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Different Typologies: The Future of Architecture and Design

Salvador Rivas - s*arc: salvador rivas architects


Mon, 11/05/2018 - 11:33

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Q: Why is variation in architectural design the way of the future?
A: Different types of design represent the future while giving a nod to past techniques. Architects and designers risk getting lost in style and are now coming back to forgotten techniques. For example, the new trend is mixed-use and co-working spaces, which are somehow traditional concepts.
We increasingly have more specialized typologies, as clients are expecting new things all the time. The challenge becomes one of knowing how to combine the different methodologies for different uses. Our favorite projects are mixed-use models that represent the challenge of mixing recreation, culture, housing and commercial. Architects must identify this new reality and adapt it to their designs. We are part of this transformation. Change is the force motivating us to be better in what we do.
Q: What are the main challenges and trends driving the work of architecture firms?
A: Our industry in Mexico faces the challenge of changing its mindset instead of aiming to carry out projects quickly and cheaply. We must plan for the long term. But having said this, adaptability is key as architects and designers can no longer plan buildings that will last for a century. Rapidly changing contexts and patterns call for adaptability, which must be supported by the use of technologies. Designers, for example, are relying on new tools and solutions. If we compare the architecture industry with automotive or aerospace, we find that we are still largely behind their developments. We are building as we did 50 years ago and this must change.
Q: What are the factors you take into consideration when choosing projects?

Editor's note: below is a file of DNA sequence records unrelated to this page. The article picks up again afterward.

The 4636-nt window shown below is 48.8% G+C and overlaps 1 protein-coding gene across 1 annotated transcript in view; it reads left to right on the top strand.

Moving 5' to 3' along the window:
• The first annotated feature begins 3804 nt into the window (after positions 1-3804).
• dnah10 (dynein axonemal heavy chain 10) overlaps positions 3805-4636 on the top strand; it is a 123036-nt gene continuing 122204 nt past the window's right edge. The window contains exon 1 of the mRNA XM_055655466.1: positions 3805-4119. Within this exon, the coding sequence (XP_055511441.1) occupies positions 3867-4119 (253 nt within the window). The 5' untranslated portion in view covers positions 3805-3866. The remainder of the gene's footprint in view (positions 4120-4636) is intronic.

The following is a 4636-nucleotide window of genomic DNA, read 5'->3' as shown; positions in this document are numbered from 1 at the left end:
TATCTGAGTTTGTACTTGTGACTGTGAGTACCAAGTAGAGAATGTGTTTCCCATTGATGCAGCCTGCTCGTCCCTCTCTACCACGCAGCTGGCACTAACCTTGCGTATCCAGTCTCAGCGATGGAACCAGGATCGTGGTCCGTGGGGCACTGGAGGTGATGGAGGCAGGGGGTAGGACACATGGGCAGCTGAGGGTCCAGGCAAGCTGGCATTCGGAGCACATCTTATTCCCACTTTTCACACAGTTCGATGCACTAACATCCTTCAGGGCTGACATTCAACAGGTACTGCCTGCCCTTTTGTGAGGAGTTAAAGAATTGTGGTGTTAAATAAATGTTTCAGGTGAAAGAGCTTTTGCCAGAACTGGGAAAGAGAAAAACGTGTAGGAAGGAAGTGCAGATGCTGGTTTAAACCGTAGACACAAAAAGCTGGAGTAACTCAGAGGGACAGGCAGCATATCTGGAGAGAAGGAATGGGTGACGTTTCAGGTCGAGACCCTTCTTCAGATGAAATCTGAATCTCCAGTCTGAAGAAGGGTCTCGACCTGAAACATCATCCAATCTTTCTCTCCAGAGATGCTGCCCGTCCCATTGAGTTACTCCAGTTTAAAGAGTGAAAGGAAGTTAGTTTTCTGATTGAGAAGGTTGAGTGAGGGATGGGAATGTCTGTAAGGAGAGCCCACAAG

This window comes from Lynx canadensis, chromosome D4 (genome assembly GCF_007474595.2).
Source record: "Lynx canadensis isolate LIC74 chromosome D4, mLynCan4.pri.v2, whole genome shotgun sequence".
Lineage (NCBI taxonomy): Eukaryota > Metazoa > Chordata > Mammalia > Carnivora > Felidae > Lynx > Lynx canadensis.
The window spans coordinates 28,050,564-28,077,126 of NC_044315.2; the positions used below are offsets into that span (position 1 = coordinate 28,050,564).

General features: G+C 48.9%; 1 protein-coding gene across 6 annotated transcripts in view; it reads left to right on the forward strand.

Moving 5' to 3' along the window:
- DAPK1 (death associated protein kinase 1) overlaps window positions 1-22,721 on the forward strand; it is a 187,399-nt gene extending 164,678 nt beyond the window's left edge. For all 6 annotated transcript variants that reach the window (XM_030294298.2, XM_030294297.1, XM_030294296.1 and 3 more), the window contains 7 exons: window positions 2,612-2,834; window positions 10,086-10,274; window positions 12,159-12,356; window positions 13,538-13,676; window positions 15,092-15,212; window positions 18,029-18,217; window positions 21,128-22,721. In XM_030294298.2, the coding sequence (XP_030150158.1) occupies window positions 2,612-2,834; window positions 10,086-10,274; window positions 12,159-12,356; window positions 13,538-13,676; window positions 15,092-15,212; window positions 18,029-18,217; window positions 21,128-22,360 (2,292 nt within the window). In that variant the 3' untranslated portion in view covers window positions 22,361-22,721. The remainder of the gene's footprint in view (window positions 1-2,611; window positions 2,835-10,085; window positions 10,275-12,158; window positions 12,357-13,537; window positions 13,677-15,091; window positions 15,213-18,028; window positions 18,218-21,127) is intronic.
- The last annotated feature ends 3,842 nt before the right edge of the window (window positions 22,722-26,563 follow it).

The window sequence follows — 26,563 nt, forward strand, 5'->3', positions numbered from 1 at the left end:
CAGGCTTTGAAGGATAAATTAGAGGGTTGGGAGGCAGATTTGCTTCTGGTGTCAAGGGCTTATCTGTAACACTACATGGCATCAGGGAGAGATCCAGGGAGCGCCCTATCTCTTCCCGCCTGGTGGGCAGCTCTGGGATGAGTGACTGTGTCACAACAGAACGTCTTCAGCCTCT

A: We are mostly interested in undertaking unique, innovative and sustainable projects that have their own character and identity that can relate to their unique context. They must be innovative in terms of technology, as we cannot keep designing and building as we did in the past. Emerging economies are increasingly valuing new technologies, especially as they lead to more sustainable projects. One of the motivations behind starting this firm was the desire to collaborate with innovative companies and we are very interested in new design possibilities such as 3D printing and robotics. We are still an emerging design studio but we strive to be more efficient and to standardize our processes.
For example, one of my favorite projects is the ongoing Saqqara mixed-use development in San Pedro Garza.  I started collaborating previously on this project as part of Foster+Partners design team from the concept stage to completion of the first phase. We still remain involved in the development of the next project phases. I especially like this project as it generates a sense of community. Also, we have been working on a modular project in the UK to rehabilitate and reuse existing industrial infrastructure, and that can be replicated elsewhere. This goes hand in hand with our principles of adaptability and sustainability. It proposed the combination of commercial with social developments. It would involve social spaces such as art galleries and nurseries in the lower levels in combination with residential, office and hotel spaces in the upper levels. I believe this project speaks to the vision of our design studio as this concept could also be implemented in Mexico.
Q: How do you create a match between the architect’s design, the developer’s expectations and the user’s demands?
A: It is key to assess the conditions in which projects will take place, from socio-economic, cultural and environmental approaches before drafting a proposal. This provides our client with an added value and protects their investments. I believe that the architect is the instrument that enables clients, developers, collaborators and authorities, to share perspectives to better define and clearly establish a project’s goals and objectives. My experience tells me that lack of communication and consensus between all the parties involved makes projects more challenging.

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